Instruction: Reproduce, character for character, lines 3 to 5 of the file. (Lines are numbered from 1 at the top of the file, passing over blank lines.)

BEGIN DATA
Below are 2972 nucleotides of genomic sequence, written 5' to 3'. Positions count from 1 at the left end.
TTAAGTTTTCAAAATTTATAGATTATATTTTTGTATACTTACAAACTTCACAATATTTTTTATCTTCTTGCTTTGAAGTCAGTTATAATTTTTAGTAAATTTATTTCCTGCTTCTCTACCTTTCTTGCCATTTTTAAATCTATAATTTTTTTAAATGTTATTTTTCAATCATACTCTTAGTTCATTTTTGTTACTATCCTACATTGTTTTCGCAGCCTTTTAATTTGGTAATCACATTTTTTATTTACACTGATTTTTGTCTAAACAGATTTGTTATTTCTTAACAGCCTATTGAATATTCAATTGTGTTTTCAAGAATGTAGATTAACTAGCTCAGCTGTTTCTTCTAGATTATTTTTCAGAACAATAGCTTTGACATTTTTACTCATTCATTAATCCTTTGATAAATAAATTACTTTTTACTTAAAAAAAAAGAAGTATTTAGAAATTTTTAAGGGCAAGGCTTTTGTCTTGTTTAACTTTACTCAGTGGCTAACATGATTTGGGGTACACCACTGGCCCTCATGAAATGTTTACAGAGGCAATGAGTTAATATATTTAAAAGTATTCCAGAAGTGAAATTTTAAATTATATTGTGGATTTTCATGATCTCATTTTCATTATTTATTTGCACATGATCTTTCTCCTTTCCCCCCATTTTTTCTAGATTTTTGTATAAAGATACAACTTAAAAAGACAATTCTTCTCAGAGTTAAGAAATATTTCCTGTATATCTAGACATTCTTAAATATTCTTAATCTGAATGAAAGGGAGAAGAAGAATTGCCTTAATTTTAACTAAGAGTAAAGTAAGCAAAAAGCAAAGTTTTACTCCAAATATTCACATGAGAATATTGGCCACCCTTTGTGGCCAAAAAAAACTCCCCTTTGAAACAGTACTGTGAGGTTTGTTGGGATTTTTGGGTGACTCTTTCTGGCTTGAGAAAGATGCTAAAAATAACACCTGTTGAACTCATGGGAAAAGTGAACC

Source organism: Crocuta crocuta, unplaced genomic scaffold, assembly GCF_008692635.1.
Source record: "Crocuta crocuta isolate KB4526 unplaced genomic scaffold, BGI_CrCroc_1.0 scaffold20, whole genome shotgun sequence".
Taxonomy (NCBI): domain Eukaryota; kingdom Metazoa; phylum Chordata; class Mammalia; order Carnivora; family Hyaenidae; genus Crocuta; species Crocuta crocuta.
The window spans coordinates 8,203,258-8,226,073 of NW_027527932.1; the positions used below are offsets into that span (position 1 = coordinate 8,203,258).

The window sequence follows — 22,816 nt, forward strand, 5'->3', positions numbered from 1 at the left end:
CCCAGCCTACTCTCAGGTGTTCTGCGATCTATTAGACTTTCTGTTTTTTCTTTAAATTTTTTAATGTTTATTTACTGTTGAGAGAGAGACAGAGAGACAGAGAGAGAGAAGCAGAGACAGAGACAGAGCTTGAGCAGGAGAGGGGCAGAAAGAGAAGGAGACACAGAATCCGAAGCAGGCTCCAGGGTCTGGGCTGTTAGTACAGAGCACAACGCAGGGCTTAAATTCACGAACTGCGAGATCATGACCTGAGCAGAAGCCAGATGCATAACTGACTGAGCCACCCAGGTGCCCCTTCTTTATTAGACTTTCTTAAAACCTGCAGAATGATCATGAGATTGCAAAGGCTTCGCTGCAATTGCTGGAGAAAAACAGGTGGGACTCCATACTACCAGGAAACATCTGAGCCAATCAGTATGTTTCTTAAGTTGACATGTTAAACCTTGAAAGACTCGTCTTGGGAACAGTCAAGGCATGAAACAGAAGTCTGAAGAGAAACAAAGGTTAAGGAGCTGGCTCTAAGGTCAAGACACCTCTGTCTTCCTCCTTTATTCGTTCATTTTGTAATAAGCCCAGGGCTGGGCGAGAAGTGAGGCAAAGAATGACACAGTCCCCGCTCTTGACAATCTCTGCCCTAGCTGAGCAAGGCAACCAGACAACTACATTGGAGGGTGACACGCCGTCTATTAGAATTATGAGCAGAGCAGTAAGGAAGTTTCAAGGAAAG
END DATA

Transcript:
Source organism: Crocuta crocuta, unplaced genomic scaffold, assembly GCF_008692635.1.
Source record: "Crocuta crocuta isolate KB4526 unplaced genomic scaffold, BGI_CrCroc_1.0 scaffold20, whole genome shotgun sequence".
Taxonomy (NCBI): domain Eukaryota; kingdom Metazoa; phylum Chordata; class Mammalia; order Carnivora; family Hyaenidae; genus Crocuta; species Crocuta crocuta.